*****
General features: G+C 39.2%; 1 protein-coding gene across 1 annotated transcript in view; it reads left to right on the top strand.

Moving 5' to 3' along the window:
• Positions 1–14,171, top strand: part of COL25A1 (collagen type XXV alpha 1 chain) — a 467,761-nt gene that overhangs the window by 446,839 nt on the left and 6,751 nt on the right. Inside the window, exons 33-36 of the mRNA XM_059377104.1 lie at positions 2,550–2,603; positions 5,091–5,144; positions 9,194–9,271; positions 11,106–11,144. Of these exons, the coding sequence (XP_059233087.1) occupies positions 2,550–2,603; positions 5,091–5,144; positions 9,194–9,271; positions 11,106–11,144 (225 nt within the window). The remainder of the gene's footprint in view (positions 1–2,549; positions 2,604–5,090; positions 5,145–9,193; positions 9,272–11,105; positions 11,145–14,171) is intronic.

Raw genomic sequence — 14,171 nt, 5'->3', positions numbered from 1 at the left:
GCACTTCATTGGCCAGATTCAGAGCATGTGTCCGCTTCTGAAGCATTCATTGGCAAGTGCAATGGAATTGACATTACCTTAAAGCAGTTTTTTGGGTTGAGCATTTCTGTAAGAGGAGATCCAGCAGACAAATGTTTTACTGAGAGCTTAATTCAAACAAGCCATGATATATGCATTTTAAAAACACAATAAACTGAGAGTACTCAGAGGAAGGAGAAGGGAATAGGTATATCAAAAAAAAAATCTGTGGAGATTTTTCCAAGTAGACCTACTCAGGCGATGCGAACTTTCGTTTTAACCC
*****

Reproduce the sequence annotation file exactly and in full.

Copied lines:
General features: G+C 39.2%; 1 protein-coding gene across 1 annotated transcript in view; it reads left to right on the top strand.

Moving 5' to 3' along the window:
• Positions 1–14,171, top strand: part of COL25A1 (collagen type XXV alpha 1 chain) — a 467,761-nt gene that overhangs the window by 446,839 nt on the left and 6,751 nt on the right. Inside the window, exons 33-36 of the mRNA XM_059377104.1 lie at positions 2,550–2,603; positions 5,091–5,144; positions 9,194–9,271; positions 11,106–11,144. Of these exons, the coding sequence (XP_059233087.1) occupies positions 2,550–2,603; positions 5,091–5,144; positions 9,194–9,271; positions 11,106–11,144 (225 nt within the window). The remainder of the gene's footprint in view (positions 1–2,549; positions 2,604–5,090; positions 5,145–9,193; positions 9,272–11,105; positions 11,145–14,171) is intronic.

Raw genomic sequence — 14,171 nt, 5'->3', positions numbered from 1 at the left:
GCACTTCATTGGCCAGATTCAGAGCATGTGTCCGCTTCTGAAGCATTCATTGGCAAGTGCAATGGAATTGACATTACCTTAAAGCAGTTTTTTGGGTTGAGCATTTCTGTAAGAGGAGATCCAGCAGACAAATGTTTTACTGAGAGCTTAATTCAAACAAGCCATGATATATGCATTTTAAAAACACAATAAACTGAGAGTACTCAGAGGAAGGAGAAGGGAATAGGTATATCAAAAAAAAAATCTGTGGAGATTTTTCCAAGTAGACCTACTCAGGCGATGCGAACTTTCGTTTTAACCC